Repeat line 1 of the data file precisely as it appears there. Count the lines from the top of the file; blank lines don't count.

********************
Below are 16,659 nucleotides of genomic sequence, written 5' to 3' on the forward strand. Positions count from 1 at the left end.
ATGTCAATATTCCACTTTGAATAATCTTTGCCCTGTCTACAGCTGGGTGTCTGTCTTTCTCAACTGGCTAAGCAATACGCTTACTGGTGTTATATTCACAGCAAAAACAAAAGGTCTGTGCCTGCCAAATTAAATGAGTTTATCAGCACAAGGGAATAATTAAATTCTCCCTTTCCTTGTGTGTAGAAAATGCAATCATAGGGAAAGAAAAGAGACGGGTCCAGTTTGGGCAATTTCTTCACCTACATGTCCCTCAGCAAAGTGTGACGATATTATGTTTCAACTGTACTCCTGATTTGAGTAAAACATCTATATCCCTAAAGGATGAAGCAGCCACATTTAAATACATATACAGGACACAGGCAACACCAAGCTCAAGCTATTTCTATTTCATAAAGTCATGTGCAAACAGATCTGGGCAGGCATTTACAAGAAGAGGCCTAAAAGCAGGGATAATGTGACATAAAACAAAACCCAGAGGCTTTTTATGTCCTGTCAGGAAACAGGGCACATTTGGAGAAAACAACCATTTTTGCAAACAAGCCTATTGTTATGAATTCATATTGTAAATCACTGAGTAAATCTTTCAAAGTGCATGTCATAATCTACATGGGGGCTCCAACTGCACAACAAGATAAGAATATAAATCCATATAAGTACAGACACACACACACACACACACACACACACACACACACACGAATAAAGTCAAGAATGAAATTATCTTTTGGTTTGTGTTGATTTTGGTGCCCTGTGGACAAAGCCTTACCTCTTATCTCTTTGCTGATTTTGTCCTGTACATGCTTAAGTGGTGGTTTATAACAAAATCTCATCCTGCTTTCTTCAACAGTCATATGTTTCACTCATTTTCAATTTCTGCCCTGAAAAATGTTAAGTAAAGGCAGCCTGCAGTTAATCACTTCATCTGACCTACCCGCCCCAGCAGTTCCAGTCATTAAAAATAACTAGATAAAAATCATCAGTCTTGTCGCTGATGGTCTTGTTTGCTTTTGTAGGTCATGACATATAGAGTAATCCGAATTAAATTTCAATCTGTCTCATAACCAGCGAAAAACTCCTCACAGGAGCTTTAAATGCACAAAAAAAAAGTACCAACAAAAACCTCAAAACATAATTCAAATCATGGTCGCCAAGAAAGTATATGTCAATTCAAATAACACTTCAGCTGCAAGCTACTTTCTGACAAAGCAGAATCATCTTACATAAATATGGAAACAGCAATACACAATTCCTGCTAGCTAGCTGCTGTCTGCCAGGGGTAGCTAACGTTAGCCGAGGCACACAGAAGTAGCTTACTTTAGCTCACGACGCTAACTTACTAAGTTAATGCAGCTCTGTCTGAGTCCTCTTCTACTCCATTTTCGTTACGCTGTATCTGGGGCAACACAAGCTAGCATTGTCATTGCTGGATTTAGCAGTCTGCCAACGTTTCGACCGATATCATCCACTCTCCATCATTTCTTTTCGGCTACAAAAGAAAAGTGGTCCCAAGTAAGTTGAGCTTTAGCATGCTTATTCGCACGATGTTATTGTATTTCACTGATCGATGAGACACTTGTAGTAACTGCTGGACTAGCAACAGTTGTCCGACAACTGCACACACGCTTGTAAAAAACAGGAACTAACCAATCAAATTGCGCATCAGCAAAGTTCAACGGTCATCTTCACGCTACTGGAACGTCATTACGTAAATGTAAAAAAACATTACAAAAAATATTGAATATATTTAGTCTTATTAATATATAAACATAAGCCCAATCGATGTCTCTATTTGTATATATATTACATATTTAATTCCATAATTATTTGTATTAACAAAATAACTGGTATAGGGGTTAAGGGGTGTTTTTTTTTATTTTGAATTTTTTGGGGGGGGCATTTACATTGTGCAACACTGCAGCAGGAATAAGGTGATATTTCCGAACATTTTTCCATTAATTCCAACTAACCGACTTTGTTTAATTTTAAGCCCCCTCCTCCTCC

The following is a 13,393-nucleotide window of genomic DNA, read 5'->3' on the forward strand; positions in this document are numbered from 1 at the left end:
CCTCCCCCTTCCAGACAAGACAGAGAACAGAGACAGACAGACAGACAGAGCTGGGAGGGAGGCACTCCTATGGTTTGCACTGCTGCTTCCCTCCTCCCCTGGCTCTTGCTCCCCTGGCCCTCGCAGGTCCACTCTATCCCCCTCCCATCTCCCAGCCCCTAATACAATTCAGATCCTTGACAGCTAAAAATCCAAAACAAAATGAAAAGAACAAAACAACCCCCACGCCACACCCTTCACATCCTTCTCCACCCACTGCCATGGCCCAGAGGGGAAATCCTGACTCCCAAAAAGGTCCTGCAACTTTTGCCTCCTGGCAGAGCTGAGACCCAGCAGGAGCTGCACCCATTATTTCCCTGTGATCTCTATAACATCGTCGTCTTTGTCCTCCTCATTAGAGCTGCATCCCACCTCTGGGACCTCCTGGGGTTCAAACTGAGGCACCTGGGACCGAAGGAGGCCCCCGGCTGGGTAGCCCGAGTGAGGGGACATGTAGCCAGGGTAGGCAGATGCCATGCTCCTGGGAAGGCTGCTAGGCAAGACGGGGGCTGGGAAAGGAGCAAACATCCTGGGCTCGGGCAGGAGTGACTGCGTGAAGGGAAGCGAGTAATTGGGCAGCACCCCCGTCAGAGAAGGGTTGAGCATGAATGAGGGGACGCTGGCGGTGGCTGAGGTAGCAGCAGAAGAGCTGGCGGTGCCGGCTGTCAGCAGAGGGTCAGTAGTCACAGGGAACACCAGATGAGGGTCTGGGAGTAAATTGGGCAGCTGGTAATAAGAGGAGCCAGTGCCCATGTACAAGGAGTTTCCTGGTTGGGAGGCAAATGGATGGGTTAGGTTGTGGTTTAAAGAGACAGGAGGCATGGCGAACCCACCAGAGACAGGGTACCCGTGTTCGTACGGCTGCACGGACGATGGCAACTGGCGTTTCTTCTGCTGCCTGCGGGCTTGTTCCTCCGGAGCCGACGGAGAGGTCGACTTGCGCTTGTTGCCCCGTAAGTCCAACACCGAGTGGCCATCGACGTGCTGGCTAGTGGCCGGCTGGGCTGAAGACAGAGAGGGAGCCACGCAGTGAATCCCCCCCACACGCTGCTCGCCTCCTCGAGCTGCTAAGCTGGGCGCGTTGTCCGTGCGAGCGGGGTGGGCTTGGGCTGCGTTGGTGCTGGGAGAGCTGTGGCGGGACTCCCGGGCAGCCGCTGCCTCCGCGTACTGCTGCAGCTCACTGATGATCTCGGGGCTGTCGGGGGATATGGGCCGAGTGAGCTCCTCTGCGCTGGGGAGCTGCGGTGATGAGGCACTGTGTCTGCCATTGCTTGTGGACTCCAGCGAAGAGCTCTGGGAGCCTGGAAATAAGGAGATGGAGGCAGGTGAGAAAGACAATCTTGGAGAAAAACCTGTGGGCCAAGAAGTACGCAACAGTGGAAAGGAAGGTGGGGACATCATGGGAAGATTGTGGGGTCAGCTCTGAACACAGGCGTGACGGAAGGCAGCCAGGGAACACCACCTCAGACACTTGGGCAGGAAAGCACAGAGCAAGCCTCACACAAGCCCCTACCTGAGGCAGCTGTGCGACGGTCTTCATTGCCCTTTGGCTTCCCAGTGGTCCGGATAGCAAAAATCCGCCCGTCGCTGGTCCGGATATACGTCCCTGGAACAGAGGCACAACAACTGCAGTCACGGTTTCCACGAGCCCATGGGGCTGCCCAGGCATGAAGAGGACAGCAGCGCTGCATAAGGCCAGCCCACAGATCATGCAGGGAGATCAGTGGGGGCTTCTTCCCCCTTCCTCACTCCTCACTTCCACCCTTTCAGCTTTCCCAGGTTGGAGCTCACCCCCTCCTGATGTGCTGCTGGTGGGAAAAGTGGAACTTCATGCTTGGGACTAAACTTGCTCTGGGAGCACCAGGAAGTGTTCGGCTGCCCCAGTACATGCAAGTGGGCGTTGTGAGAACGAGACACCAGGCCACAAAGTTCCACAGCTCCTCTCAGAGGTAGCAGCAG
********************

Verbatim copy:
Below are 16,659 nucleotides of genomic sequence, written 5' to 3' on the forward strand. Positions count from 1 at the left end.